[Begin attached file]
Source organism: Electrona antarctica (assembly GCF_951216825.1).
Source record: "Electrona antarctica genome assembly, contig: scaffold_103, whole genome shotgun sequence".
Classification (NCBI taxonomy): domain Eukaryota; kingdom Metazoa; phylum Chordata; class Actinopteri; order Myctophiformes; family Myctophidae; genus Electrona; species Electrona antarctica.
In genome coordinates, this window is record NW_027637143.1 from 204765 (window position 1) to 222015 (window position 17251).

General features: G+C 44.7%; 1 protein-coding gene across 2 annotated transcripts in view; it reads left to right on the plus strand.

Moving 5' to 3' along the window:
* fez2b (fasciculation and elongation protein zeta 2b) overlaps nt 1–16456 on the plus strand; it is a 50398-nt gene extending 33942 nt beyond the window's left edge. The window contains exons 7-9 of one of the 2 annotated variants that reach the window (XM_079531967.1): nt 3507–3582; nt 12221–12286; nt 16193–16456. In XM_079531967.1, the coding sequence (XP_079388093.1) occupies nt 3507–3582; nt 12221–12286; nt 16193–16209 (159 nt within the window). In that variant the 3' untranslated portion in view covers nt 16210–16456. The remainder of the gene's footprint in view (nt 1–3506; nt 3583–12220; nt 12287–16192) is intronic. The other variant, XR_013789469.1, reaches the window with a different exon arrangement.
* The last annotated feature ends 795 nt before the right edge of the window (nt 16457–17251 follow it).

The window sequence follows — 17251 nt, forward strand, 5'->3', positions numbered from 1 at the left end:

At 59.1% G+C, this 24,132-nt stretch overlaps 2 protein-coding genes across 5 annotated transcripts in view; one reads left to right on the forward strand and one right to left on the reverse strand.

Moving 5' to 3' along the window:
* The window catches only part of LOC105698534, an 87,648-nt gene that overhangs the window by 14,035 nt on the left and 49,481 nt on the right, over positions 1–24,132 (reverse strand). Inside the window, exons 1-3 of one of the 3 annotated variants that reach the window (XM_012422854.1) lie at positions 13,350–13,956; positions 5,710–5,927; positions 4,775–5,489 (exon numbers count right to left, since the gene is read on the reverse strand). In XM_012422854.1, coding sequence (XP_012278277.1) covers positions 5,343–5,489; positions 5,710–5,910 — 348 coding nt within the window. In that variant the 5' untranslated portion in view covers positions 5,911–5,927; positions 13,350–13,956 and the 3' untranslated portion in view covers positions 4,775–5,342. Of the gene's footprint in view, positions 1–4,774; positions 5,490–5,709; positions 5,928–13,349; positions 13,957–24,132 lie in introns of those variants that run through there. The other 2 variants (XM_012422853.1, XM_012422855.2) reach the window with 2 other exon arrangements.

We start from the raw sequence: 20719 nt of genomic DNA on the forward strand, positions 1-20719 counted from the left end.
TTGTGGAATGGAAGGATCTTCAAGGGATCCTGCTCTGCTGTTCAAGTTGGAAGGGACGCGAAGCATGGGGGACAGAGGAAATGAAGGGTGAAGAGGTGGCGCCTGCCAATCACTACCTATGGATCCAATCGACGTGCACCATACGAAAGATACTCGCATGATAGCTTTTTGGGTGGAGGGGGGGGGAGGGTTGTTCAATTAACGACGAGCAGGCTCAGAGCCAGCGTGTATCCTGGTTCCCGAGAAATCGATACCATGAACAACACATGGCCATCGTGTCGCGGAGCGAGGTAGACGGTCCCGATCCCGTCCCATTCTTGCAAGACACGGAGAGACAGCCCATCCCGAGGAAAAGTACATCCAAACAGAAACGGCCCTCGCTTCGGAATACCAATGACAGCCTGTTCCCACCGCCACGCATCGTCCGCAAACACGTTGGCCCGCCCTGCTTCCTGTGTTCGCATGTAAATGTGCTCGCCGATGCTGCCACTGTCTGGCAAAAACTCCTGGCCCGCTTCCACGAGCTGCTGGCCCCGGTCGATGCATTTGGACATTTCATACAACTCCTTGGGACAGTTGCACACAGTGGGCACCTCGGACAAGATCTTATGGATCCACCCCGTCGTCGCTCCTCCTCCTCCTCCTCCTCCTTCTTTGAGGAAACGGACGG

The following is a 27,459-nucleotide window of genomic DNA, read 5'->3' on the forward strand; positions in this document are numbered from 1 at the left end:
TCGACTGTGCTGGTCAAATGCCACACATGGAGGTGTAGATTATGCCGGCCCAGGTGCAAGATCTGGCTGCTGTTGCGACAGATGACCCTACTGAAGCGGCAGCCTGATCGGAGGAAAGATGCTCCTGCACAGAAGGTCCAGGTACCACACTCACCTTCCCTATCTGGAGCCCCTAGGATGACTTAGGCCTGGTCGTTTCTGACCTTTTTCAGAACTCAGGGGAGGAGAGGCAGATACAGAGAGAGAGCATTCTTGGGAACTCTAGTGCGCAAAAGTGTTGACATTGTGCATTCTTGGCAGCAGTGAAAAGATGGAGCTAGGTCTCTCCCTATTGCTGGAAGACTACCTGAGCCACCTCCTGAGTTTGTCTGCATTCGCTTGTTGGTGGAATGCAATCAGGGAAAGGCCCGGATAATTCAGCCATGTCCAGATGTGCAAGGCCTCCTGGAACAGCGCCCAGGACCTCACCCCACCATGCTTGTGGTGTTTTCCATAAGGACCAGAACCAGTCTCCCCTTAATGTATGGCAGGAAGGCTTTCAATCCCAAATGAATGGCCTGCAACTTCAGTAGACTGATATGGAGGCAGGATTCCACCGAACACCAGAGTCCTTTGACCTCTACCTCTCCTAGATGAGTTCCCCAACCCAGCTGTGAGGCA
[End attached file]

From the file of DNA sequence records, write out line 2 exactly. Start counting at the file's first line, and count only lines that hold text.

Source record: "Electrona antarctica genome assembly, contig: scaffold_103, whole genome shotgun sequence".